The Seventh Function of Language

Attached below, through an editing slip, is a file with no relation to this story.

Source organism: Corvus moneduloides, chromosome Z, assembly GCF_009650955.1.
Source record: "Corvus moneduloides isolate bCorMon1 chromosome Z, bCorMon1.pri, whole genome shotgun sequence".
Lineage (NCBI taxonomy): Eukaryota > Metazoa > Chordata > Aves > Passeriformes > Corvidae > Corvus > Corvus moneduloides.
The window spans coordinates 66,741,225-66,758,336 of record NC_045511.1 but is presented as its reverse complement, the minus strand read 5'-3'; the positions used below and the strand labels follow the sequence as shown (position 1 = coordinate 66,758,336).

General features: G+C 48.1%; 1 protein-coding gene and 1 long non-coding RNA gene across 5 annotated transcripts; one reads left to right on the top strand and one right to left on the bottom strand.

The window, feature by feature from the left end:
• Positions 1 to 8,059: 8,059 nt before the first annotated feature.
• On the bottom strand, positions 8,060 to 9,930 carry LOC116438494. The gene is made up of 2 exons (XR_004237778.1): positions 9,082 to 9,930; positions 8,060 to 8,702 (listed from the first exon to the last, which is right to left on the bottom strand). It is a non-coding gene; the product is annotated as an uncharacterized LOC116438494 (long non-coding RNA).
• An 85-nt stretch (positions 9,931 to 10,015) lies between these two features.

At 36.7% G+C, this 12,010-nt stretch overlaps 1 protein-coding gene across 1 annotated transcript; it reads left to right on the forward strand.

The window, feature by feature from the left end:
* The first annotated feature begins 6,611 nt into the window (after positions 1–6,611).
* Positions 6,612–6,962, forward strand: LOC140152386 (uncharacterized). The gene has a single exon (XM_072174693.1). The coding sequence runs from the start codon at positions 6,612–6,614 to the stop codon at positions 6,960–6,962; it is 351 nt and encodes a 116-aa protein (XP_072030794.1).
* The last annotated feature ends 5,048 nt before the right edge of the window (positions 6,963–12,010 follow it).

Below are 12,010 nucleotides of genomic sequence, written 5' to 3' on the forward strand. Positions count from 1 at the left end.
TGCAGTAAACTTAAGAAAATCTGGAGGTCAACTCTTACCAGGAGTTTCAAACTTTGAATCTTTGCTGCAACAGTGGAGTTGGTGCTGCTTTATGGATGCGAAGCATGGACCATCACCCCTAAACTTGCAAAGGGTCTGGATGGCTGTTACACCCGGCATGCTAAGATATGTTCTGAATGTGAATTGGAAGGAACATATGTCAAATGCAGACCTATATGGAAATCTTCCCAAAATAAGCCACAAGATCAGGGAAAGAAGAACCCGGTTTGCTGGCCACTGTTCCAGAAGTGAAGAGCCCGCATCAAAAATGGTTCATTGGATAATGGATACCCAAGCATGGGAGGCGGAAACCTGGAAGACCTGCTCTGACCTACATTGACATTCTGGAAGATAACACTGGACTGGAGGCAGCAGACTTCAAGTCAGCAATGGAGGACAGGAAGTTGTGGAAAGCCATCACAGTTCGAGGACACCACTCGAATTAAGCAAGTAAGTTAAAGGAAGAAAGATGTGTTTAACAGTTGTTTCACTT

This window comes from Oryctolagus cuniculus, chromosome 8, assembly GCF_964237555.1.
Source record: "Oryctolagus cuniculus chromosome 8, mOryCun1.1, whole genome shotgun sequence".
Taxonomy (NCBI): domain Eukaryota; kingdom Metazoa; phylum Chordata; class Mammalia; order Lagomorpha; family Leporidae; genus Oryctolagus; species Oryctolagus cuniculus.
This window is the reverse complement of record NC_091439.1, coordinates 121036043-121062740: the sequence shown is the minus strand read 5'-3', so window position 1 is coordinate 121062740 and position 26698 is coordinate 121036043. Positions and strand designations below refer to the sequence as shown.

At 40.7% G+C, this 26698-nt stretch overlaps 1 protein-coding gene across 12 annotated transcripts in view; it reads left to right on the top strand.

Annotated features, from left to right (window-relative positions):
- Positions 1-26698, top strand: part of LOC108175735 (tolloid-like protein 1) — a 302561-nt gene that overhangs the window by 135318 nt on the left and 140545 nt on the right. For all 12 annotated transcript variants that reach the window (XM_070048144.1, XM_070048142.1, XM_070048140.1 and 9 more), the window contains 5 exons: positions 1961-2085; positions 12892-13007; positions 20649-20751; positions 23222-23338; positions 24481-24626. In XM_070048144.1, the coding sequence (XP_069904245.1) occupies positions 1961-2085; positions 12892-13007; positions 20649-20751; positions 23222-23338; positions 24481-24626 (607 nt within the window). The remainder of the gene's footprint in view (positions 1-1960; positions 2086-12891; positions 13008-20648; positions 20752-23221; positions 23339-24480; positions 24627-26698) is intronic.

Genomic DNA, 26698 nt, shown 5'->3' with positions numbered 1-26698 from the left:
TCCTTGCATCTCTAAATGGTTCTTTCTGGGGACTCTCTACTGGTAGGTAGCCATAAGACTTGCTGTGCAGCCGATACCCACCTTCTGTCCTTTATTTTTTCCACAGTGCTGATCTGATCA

From the prizewinning author of HHhH comes The Seventh Function of Language, a romp through the French intelligentsia of the twentieth century.Paris, 1980. The literary critic Roland Barthes dies-struck by a laundry van-after lunch with the presidential candidate Francois Mitterand. The world of letters mourns a tragic accident. But what if it wasn't an accident at all? What if Barthes was murdered?In The Seventh Function of Language, Laurent Binet spins a madcap secret history of the French intelligentsia, starring such luminaries as Jacques Derrida, Umberto Eco, Gilles Deleuze, Michel Foucault, and Julia Kristeva-as well as the hapless police detective Jacques Bayard, whose new case will plunge him into the depths of literary theory. Soon Bayard finds himself in search of a lost manuscript by the linguist Roman Jakobson on the mysterious "seventh function of language."A brilliantly erudite comedy that recalls Flaubert's Parrot and The Name of the Rose-with more than a dash of The Da Vinci Code-The Seventh Function of Language takes us from the cafes of Paris to the corridors of Cornell University and into the duels and orgies of the Logos Club, a secret philosophical society that dates to the era of the Roman Empire. Binet has written both a send-up and a wildly exuberant celebration of the French intellectual tradition.